Enjoy cocktails with the bride - Foodies reunited!

Enjoy cocktails with the bride – Foodies reunited!

Driving Highway 1 – Santa Barbara
We picked up our not so sexy sedan hire car in Thousand Oaks and Mitch handled driving on the right (read wrong) side of the road like a pro. We found our next Servas hosts in the pretty Spanish inspired town of Santa Barbara. Darrell and Carol have a gorgeous house set up on the hill overlooking town.

Dinner with SERVAS host Darrell, Santa Barbara

Dinner with SERVAS host Darrell, Santa Barbara

We boosted our vegetable intake with a delicious stir fry for dinner with a tasty bottle of red that Darrell had just brought back from Mexico. They were a lovely couple, really interested in us and the purpose of our trip. They also shared some of their travel experiences in Israel and Spain and gave us some great suggestions for the rest of our road trip. Carol grew up in Brooklyn and returned to her roots serving up a tasty Jewish Babka (chocolate cake/bread) for dessert.
We were up early the next day for a hike around the surrounding mountain trails with Darrell before it got too hot. There was a little sea fog so we didn’t see out as far as the Channel Islands but got great views across town and to the sea. We spent the rest of the day exploring Santa Barbara by foot.

 Santa Barbara old Mission

Santa Barbara old Mission

We started with the old Spanish Mission which is very pretty and the blooming rose garden provided the perfect spot for our picnic lunch. We continued on to Karpeles Manuscript Library and Museum which we were the only people visiting and received great explanations of some the pieces from the lady on the front desk and enjoyed looking at exhibits such as the first computer in space, old peace treaties, and the first camera. It was a really interesting and diverse collection and worth popping in for twenty minutes or so. The courthouse is a beautiful building from the inside and out. The mural on the second floor is wonderfully colourful and you get great views from the top of the tower. We didn’t spend much time at the art and craft market along the harbour front as we were getting a bit hot but liked watching the stand up paddle boarders and other water sports from the pier. There’s a great shuttle service which for 50c takes you back up the hill which we happily took advantage of. Back at Carol and Darrel’s we cooled off in their pool before heading out to a Mexican place for dinner where a highlight was the horchata, a rice milk drink which was a bit like an iced chai latte.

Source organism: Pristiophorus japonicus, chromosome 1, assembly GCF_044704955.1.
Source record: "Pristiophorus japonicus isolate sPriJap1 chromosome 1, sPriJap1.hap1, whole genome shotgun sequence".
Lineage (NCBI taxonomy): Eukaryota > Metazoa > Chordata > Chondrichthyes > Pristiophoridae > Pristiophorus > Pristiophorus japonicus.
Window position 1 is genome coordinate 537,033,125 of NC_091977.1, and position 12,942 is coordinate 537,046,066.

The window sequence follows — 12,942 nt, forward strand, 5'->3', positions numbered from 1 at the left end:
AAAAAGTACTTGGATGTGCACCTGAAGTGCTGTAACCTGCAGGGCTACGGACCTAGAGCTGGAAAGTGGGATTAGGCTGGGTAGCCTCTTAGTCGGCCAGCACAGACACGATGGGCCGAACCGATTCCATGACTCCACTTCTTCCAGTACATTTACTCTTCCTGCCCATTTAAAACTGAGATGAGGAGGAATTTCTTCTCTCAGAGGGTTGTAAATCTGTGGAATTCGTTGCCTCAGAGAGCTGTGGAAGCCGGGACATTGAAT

Driving Highway 1 – Santa Barbara to Morro Bay
Our first stop was only about 10 minutes out of town up a big winding hill to find a cave containing American Indian paintings.

Native American Chumash cave paintings

Native American Chumash cave paintings

The cave was small but it was really interesting to compare the paintings with Aboriginal paintings. It was thanks to Carol and Darrel’s local knowledge that we found this old cultural gem which was unmentioned in our guide book.
We drove on through Solvang, an old Dutch influenced town which seemed very touristy and not much else so we kept on, stopping occasionally at vista points to take in the vast mountain views.

Clam chowder at Pismo Beach

Clam chowder at Pismo Beach

We enjoyed walking along Pismo Beach and, a little windswept, found our way to Splash cafe to try their infamous clam chowder for lunch. It comes served in a large scooped out bread roll with the top alongside for dipping. It was delicious, creamy and full of plenty of clams! We were full so had to get take away cinnamon rolls from the Great West Cinnamon Bun bakery – the one topped with cream cheese icing was ‘to die for.’

Cinnamon rolls - the one with cream cheese topping was delish

Cinnamon rolls – the one with cream cheese topping was delish

We followed Darrell’s advice again and treated ourselves to a hot springs mineral spa at Avilla Beach hidden up in the trees. It was wonderfully relaxing and we had beautifully soft skin afterwards. That evening we walked along the beach at Morro bay and watched the sun set over the Pacific Ocean whilst admiring the giant rock jutting out of the sea. The perfect end to day 2 on the road.